Mr. Speaker, now we understand why we are two sword lengths apart in the chamber. I feel more secure with the Sergeant-at-Arms near me.
You are able to articulate in such a colourful spirit this afternoon, going into a long evening.
It is important in a practical sense to recognize Latin American month and the economic development and the cultural experience in my riding. Not only do we trade 40% with the United States, but the vast majority of that also continues on to Mexico and to other Latin American countries.
We celebrate with the Fiesta Latino festival. The fourth annual festival will be June 30. This is important. Some may think that these months, even though they are symbolic, are very important. Our critic, the member for Vancouver East, has done wonderful work on this. She knows quite well that part of our founding and the importance of our communities and our country is not only having the connection of coming here, but it is also the continued connection with culture, heritage, and the experience of where they came from, including family members.
I want to note one of the most difficult and serious things that the government needs to look at is visitor visas, whether for Latin American countries or other countries around the world. Whether they be for weddings or funerals, visitor visitations in this country have ground to a halt. It is very serious. As we continue to recognize important connections like we are recognizing today and continue to grow those things, we cannot get away from the practical reality that is the continued connection of the cultural experience.
We have so many different independent days that are connected. We have trading partners in Latin America as well as Costa Rica, El Salvador, Honduras, Nicaragua, Mexico, Puerto Rico, and Chile. These are all countries we have strong economic and social relationships with, and they have business relationships that come back to our communities.
As I look at this through a local lens, I am proud that we have many Latin Americans who not only come to the Windsor-Essex area, but also Chatham and Leamington to be part of our economy. They are temporary foreign workers who have expertise in the agriculture sector and are part of our families in many respects. In the House, there have been debate to try to improve their rights. We have had many families and workers' issues brought about because of the value they add to our country and communities. The Windsor-Essex region and Chatham-Kent-Leamington region have that type of economic connection to it.
We see the influence of those communities in the downtown districts or business districts where there are restaurants, grocery stores, and different staples that are basically built around that economic development. When we are looking at trade and commerce, those have become economic powerhouses. One should not underestimate the greenhouse industry and the agricultural industry that contribute to the welfare of our country and our taxation base. That is critical.
Festivals like we have in Windsor increase our awareness and connect us to social justice issues. They also connect to a number of environmental issues that we are trying to push and develop. This includes celebrities in art, music or other realms, but also workers. That is important to recognize.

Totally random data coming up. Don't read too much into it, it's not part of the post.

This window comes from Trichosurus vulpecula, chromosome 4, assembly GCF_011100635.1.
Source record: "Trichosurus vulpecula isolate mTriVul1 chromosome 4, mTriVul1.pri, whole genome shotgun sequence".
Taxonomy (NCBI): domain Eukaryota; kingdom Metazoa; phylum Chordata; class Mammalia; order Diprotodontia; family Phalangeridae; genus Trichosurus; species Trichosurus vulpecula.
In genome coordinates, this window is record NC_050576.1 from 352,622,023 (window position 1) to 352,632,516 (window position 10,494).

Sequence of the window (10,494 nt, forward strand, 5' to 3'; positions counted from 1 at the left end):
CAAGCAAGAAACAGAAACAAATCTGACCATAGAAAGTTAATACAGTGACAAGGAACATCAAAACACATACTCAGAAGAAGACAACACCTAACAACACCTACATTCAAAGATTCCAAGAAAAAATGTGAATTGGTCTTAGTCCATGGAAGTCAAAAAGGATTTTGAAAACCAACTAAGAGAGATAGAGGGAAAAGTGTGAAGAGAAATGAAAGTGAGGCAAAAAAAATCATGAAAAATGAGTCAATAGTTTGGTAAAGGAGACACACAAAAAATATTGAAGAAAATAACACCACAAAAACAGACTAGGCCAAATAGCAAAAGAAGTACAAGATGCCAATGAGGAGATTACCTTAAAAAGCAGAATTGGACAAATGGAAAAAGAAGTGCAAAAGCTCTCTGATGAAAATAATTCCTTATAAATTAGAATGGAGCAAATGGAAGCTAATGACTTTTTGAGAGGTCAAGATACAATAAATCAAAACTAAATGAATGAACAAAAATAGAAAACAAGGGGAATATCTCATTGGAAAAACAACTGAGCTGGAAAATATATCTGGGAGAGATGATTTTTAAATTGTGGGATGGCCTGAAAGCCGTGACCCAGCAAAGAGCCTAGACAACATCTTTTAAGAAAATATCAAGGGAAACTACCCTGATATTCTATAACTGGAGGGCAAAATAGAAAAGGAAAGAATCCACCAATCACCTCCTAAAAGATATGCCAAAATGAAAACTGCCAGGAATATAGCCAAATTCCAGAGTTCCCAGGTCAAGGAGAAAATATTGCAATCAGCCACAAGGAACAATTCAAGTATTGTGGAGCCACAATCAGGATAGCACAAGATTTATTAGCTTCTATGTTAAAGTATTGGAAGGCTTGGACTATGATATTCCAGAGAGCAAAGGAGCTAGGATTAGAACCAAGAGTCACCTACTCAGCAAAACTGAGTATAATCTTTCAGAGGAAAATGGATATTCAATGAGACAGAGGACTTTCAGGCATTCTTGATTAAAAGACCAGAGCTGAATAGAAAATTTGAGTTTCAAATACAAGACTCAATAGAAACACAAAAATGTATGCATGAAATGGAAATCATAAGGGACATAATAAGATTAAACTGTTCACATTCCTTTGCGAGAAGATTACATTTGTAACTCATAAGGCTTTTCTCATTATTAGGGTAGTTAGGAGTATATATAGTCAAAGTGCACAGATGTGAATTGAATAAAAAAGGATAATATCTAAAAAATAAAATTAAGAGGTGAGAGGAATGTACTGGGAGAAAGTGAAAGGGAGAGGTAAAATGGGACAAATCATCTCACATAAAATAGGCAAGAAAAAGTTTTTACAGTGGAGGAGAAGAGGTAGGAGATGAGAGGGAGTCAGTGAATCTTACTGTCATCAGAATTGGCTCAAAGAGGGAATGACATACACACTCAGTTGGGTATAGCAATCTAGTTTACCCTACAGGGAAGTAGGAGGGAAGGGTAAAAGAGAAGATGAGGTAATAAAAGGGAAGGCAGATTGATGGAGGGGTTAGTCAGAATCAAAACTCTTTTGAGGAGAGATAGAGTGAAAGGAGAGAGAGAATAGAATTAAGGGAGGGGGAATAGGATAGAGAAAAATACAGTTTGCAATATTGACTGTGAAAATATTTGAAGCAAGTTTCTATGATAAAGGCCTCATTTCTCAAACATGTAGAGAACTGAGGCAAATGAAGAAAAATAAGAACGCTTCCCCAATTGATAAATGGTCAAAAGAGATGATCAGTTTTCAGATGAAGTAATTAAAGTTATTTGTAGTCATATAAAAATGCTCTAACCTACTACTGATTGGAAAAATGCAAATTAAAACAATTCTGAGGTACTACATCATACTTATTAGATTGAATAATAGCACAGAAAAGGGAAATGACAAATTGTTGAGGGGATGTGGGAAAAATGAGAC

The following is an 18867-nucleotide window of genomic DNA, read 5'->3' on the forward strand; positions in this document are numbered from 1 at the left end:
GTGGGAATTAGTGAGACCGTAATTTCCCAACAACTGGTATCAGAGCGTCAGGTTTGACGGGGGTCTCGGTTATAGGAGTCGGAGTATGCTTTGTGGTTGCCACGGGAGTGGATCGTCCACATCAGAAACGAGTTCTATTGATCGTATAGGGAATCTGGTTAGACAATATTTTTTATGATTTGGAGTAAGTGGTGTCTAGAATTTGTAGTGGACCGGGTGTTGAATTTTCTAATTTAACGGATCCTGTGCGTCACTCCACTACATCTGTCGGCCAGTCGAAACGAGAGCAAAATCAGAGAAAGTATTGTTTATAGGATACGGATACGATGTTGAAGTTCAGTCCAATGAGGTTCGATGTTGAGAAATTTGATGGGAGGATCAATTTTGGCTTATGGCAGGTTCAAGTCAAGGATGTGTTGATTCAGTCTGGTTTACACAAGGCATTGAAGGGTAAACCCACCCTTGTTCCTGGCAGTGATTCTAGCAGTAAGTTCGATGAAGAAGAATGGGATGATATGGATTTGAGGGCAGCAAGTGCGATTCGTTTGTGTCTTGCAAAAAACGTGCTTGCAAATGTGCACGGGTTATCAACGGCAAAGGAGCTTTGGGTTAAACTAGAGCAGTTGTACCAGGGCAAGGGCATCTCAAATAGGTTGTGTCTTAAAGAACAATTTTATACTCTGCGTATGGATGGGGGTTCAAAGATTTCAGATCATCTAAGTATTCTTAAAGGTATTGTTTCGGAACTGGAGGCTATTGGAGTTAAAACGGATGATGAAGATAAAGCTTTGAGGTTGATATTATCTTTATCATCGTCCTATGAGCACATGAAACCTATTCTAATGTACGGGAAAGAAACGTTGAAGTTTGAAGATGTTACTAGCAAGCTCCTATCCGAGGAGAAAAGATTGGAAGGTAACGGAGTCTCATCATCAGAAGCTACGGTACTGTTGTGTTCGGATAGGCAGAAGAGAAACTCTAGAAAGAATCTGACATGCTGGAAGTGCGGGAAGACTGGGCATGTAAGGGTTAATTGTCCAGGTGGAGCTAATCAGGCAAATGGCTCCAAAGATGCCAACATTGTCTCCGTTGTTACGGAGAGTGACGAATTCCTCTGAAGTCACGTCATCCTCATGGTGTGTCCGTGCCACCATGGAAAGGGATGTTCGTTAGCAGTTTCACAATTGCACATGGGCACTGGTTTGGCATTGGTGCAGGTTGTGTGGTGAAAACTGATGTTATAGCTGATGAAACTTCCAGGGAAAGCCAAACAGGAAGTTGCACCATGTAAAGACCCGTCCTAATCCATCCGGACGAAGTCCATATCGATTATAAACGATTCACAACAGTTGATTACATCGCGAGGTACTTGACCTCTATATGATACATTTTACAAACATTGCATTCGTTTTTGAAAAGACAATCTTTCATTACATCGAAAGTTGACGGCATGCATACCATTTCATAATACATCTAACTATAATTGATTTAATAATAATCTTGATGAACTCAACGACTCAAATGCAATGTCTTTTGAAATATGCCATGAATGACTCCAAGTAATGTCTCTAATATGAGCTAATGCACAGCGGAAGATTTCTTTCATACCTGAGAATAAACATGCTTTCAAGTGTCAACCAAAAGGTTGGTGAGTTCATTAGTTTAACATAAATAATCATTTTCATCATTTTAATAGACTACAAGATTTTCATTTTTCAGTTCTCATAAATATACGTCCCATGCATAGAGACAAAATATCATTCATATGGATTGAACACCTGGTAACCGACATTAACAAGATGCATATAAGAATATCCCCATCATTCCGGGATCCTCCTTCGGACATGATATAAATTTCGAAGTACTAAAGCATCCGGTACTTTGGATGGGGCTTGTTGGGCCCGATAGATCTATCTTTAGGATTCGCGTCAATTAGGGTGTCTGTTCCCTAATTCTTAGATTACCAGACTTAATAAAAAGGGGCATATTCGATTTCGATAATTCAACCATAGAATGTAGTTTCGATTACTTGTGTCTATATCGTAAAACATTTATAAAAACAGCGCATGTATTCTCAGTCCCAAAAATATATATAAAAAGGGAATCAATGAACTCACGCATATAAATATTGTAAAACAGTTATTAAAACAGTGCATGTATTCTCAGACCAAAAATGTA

We had a delegation from Mexico here about two months ago. One of the key things they talked about was the working conditions in their auto industry and in other industries involved in the trade agreements we have. Family members and workers were challenged not only in the private sector industries, but also in the public sector, which includes universities, other educational institutions, and so forth.
Historically, we can look at Nicaragua and other places from which we have had people come to Canada looking for freedom and its expression, sometimes escaping difficult and extreme situations. They have been front and centre in founding and keeping a strong sense of social justice, acting as a moral compass for our own communities and our country.
In many respects, they have become agents of social change for our communities and for the globe. In fact, many people with different heritage backgrounds are coming to our country. Some are fighting for issues of social justice and welfare. After escaping regimes that have significant cruel and inhumane practices, they have now begun to form a better world for many more people.
Latin American heritage month is not just about the experience of the music, the food, and the colourful things that take place. It is about continuing to enshrine the responsibility we have in raising the next generation in a global village that works for social justice and humanity. What better way to do it than to continue to recognize not just the past, but, most importantly, the future? That is what this does.
The fourth annual festival in Windsor, happening on June 30, will be one of the many events across Canada proudly celebrating Latin heritage in our communities, and celebrating our continued economic, social, and cultural development in our neighbourhoods, our provinces, our country, and other places, like Latin homelands, in the world.